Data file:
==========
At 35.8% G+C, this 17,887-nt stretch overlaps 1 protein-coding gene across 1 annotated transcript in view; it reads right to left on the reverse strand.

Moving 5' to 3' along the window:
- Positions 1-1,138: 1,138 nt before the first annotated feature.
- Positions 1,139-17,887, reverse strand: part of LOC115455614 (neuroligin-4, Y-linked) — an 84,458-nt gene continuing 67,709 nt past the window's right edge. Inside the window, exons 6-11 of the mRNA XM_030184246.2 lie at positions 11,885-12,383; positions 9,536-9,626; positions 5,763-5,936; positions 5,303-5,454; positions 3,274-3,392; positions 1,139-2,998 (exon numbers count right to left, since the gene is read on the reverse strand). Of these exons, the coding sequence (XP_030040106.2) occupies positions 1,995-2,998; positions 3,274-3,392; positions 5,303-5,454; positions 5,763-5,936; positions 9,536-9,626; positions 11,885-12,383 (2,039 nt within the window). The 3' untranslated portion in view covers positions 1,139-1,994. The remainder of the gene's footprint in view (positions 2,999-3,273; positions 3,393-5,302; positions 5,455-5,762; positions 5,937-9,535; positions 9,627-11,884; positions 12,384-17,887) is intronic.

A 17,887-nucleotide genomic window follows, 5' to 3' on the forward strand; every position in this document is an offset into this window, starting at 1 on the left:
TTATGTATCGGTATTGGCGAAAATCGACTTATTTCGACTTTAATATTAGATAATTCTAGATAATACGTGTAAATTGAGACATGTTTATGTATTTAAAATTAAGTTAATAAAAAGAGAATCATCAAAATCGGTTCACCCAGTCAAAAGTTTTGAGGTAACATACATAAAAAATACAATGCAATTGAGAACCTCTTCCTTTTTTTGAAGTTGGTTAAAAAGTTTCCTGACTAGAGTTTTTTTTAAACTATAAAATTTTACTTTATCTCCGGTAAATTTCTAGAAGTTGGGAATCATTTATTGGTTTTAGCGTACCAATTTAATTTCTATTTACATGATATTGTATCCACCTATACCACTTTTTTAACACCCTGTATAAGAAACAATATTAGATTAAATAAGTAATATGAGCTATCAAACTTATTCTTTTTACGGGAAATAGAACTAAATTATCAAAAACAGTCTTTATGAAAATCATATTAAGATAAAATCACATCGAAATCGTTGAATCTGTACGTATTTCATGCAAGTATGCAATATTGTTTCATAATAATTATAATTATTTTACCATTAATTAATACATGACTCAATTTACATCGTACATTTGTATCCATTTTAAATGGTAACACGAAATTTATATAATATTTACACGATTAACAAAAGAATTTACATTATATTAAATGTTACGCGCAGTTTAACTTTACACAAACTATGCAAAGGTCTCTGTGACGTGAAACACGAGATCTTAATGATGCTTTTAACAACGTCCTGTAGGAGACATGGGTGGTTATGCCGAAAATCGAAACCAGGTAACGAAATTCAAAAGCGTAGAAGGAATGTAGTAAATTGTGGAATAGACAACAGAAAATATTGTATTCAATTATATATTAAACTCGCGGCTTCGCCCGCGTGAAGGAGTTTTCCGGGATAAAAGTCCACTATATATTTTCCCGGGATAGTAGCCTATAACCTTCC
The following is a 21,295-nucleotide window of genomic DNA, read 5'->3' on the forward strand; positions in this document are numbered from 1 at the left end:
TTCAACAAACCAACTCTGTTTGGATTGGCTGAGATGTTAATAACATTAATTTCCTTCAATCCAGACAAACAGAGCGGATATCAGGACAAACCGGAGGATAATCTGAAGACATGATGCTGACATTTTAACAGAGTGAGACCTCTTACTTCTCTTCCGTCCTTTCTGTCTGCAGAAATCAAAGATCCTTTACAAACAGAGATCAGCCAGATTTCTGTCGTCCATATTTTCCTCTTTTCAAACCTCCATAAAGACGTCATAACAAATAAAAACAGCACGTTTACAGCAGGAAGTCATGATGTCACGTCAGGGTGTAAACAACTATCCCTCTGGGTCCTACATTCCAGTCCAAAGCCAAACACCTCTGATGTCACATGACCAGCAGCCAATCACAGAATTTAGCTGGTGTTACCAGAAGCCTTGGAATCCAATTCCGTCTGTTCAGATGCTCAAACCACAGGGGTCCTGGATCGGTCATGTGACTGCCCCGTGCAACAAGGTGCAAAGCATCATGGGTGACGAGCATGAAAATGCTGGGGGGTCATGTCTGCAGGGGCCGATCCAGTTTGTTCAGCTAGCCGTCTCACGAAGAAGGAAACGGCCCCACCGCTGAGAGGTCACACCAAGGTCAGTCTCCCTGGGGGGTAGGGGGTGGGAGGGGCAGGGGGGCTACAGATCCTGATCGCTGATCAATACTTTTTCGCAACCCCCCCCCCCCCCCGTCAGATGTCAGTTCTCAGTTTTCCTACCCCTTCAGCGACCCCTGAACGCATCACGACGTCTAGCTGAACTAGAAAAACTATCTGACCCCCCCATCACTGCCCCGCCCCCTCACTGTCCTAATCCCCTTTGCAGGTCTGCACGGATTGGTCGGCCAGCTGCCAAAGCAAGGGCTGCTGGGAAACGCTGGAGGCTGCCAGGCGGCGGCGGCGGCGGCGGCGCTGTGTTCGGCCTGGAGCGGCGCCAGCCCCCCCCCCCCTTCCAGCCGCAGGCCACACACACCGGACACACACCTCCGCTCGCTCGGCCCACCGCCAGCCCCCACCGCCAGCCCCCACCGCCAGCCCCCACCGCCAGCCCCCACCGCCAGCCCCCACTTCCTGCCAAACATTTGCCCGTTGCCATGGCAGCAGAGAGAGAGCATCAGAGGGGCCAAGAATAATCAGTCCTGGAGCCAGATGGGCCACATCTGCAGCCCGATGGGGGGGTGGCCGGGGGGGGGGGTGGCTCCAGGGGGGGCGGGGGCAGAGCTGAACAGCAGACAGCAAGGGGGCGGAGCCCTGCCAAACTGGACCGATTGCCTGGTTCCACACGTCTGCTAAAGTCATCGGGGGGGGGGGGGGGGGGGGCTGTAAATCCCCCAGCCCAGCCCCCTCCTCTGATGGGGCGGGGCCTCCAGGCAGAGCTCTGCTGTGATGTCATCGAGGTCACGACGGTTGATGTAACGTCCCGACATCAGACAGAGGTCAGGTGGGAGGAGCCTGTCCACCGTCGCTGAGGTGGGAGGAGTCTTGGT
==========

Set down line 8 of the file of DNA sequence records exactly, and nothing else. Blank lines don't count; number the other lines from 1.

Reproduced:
TTCAACAAACCAACTCTGTTTGGATTGGCTGAGATGTTAATAACATTAATTTCCTTCAATCCAGACAAACAGAGCGGATATCAGGACAAACCGGAGGATAATCTGAAGACATGATGCTGACATTTTAACAGAGTGAGACCTCTTACTTCTCTTCCGTCCTTTCTGTCTGCAGAAATCAAAGATCCTTTACAAACAGAGATCAGCCAGATTTCTGTCGTCCATATTTTCCTCTTTTCAAACCTCCATAAAGACGTCATAACAAATAAAAACAGCACGTTTACAGCAGGAAGTCATGATGTCACGTCAGGGTGTAAACAACTATCCCTCTGGGTCCTACATTCCAGTCCAAAGCCAAACACCTCTGATGTCACATGACCAGCAGCCAATCACAGAATTTAGCTGGTGTTACCAGAAGCCTTGGAATCCAATTCCGTCTGTTCAGATGCTCAAACCACAGGGGTCCTGGATCGGTCATGTGACTGCCCCGTGCAACAAGGTGCAAAGCATCATGGGTGACGAGCATGAAAATGCTGGGGGGTCATGTCTGCAGGGGCCGATCCAGTTTGTTCAGCTAGCCGTCTCACGAAGAAGGAAACGGCCCCACCGCTGAGAGGTCACACCAAGGTCAGTCTCCCTGGGGGGTAGGGGGTGGGAGGGGCAGGGGGGCTACAGATCCTGATCGCTGATCAATACTTTTTCGCAACCCCCCCCCCCCCCCGTCAGATGTCAGTTCTCAGTTTTCCTACCCCTTCAGCGACCCCTGAACGCATCACGACGTCTAGCTGAACTAGAAAAACTATCTGACCCCCCCATCACTGCCCCGCCCCCTCACTGTCCTAATCCCCTTTGCAGGTCTGCACGGATTGGTCGGCCAGCTGCCAAAGCAAGGGCTGCTGGGAAACGCTGGAGGCTGCCAGGCGGCGGCGGCGGCGGCGGCGCTGTGTTCGGCCTGGAGCGGCGCCAGCCCCCCCCCCCCTTCCAGCCGCAGGCCACACACACCGGACACACACCTCCGCTCGCTCGGCCCACCGCCAGCCCCCACCGCCAGCCCCCACCGCCAGCCCCCACCGCCAGCCCCCACCGCCAGCCCCCACTTCCTGCCAAACATTTGCCCGTTGCCATGGCAGCAGAGAGAGAGCATCAGAGGGGCCAAGAATAATCAGTCCTGGAGCCAGATGGGCCACATCTGCAGCCCGATGGGGGGGTGGCCGGGGGGGGGGGTGGCTCCAGGGGGGGCGGGGGCAGAGCTGAACAGCAGACAGCAAGGGGGCGGAGCCCTGCCAAACTGGACCGATTGCCTGGTTCCACACGTCTGCTAAAGTCATCGGGGGGGGGGGGGGGGGGGGCTGTAAATCCCCCAGCCCAGCCCCCTCCTCTGATGGGGCGGGGCCTCCAGGCAGAGCTCTGCTGTGATGTCATCGAGGTCACGACGGTTGATGTAACGTCCCGACATCAGACAGAGGTCAGGTGGGAGGAGCCTGTCCACCGTCGCTGAGGTGGGAGGAGTCTTGGT